September was yet another non-typical weather month for Norfolk. It did not feel that warm or wet all month, but the final monthly totals told a different story. In just a period of about three days, remnants of a Gulf Coast landing hurricane and then three weeks later a strong cold front combined to produce a vast majority of the month’s rainfall. Without these two relatively short duration rain making events, September would have come in as one of Norfolk’s driest Septembers on record. It was a poor foliage season for the area’s sugar maples, a casualty of our wet summer and fall, but there was fall coloring and it began to be quite noticeable by the middle of the month. By the end of the month, local swamps were all showing off their beautiful classic red glory. It is debatable, but some say the foliage change this fall was a little later than usual.
September’s high temperature of 81 degrees was observed on September 15 and the low of 43 degrees was observed on September 29. The month’s average mean temperature was 61.5 degrees, 2.5 degrees above normal. This month was tied with 1946 and 1971 as Norfolk’s 11th warmest September. Norfolk’s warmest September was in 2015 with a mean temperature of 64.7 degrees. The coolest was in 1963 with 53.6 degrees. There were no daily temperature records set this month and there was no frost anywhere to be found in Connecticut. Last year the first frost came to some Norfolk locations by September 15, with the first widespread frost occurring on September 21. It is fairly normal for some parts of Norfolk to see a few frosts in September. This September was just too warm for that. It did extend the growing season though.
The month’s rainfall total was 8.80 inches, 4.13 inches above normal. Nearly 90% of September’s monthly rainfall came from two relatively short duration rain events. That seems wild, but it actually is not all that uncommon. This September came in as Norfolk’s 9th wettest September. Norfolk’s wettest September was in 1938 with 13.40 inches and the driest was in 2014 with just 1.16 inches.
Through September this year, the total yearly precipitation amount was 48.58 inches. This was 9.56 inches above normal through the third quarter of 2021. A very interesting fact is that after September of 2020 Norfolk’s precipitation total was just 29.18 inches. That was 9.96 inches below normal and 19.40 inches less than this year’s running total. Talk about a complete switch from one year to another. The year of 2020 ended up being Norfolk’s 18th driest year on record. With still three months to go in 2021, if our above average monthly precipitation continues to occur, Norfolk could be flirting with a Top Ten wet year.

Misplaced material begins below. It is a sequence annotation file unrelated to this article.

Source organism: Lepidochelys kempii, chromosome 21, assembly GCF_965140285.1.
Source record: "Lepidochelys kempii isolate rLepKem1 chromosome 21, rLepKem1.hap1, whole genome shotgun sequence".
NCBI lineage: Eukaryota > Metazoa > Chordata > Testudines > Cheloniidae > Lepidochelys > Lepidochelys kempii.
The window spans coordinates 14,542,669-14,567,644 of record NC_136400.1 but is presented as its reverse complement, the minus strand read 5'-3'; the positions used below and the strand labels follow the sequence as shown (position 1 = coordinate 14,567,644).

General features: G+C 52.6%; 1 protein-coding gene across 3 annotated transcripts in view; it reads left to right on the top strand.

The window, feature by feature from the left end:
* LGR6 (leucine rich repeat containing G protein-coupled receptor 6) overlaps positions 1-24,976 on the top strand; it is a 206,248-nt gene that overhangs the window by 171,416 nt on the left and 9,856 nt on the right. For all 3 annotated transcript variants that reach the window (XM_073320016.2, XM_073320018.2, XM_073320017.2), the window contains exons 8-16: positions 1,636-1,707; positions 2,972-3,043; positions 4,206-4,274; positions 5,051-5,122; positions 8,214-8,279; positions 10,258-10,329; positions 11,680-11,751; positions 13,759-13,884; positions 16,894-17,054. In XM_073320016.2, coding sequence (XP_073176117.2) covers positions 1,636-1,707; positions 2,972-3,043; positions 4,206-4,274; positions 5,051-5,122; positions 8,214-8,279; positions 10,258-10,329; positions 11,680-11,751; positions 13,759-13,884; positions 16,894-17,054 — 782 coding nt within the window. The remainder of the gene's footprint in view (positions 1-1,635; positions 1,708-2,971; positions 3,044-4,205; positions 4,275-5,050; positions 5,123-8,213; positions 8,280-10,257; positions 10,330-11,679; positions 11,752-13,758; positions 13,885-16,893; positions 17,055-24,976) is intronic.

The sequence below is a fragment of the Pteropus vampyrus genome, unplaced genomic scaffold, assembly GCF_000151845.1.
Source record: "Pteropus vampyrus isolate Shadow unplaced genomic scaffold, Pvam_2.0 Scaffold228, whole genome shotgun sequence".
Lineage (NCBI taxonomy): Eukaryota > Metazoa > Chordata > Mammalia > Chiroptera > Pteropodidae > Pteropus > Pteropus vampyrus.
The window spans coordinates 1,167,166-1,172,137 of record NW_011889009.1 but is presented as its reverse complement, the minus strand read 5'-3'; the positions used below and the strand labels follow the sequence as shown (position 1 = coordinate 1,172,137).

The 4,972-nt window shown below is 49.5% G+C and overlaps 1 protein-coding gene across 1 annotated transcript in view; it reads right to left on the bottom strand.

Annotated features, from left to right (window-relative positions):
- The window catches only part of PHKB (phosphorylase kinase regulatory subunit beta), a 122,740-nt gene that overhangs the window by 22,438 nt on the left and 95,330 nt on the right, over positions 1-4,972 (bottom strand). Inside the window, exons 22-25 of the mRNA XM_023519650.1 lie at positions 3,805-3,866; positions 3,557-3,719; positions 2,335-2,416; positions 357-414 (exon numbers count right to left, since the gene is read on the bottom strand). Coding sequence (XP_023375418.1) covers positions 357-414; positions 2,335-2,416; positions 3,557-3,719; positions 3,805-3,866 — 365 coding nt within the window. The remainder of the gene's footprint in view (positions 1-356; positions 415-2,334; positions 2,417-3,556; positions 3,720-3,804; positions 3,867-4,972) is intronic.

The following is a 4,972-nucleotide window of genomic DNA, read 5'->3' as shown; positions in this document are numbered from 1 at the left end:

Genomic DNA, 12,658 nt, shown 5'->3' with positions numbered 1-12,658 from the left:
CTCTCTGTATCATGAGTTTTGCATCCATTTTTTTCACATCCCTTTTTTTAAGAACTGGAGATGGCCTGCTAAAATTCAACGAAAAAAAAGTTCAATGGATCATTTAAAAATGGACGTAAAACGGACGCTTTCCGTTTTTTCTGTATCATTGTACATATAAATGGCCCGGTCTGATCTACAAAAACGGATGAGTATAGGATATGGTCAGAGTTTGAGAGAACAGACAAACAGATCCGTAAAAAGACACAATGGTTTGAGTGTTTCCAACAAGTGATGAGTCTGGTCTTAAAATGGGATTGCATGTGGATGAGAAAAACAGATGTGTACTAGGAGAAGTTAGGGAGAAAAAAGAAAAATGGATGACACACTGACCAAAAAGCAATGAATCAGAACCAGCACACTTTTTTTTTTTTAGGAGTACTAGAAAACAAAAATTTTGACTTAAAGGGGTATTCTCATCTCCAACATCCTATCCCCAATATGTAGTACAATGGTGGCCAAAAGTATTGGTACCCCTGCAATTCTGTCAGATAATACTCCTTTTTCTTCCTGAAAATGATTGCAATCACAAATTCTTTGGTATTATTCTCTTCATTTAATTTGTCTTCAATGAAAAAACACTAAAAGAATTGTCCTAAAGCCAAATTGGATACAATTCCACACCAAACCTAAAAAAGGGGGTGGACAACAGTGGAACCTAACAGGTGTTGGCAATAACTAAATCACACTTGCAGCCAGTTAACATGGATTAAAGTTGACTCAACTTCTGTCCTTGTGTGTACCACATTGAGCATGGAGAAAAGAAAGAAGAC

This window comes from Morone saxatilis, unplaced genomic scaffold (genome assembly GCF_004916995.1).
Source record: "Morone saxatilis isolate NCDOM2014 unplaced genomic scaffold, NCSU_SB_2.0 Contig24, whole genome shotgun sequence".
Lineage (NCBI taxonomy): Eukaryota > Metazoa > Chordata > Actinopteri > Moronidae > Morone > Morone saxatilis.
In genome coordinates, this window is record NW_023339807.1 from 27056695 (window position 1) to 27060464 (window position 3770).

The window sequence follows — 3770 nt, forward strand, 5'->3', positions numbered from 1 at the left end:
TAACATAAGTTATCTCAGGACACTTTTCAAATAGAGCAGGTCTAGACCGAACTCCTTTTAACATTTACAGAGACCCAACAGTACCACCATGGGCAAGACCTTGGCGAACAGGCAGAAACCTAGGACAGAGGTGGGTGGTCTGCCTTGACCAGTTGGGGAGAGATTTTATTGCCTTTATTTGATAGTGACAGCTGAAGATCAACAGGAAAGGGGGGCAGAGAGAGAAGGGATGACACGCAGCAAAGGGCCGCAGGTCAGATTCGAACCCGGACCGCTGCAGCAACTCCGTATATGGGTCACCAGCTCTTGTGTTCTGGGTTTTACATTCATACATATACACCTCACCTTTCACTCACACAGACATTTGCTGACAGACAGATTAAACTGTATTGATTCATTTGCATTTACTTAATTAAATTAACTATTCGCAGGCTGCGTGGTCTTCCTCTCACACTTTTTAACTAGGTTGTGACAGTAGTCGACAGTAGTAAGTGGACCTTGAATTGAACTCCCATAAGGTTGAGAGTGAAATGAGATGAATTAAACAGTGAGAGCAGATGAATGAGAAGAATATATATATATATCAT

In a preview of October’s weather, through October 21, it was much warmer than normal. It is very likely that this October will rank very high for warm Octobers. There were a few reports of very light frost in some lower elevation valley locations on October 7 and 19, but still no widespread frost and just a few days with that typical October chill in the air. Rainfall was about normal with most of the month’s current total of 2.71 inches coming during a rain event on October 3-5. Norfolk’s foliage season “number one” (maple and ash) was about over by October 21, with foliage season “number two” (oak and beech) yet to come. The peak day for foliage this year was hard to pinpoint. The forecast is for weather patterns to change during the final week of the month. Winter is (slowly) approaching.
August’s weather for Norfolk was greatly affected by hurricanes and tropical storms. Not storms that made Connecticut landfalls, but storms that struck in the Gulf Coast region and just to our east in Rhode Island. The remnants of these once dangerous storms mostly lost their punch by the time they made it to our state, but they still brought considerable rain to the region. There was little wind damage here, but the rain seemed relentless and there were flooding concerns. August had an abundance of cloudy, but also humid days. No record high temperatures were set this month. Overall, it was warmer than normal and like July was wetter than normal.
August’s low temperature of 49 degrees was observed on August 1 and the high of 89 degrees was observed on August 12. The monthly mean temperature of 69.8 degrees was 3.4 degrees above normal. It did not seem like it was that warm, but this August was Norfolk’s 6th warmest August over the last ninety years. Norfolk’s warmest August on record was in 2001 with a temperature of 71.0 degrees. The coolest August on record was in 1964 with 61.5 degrees.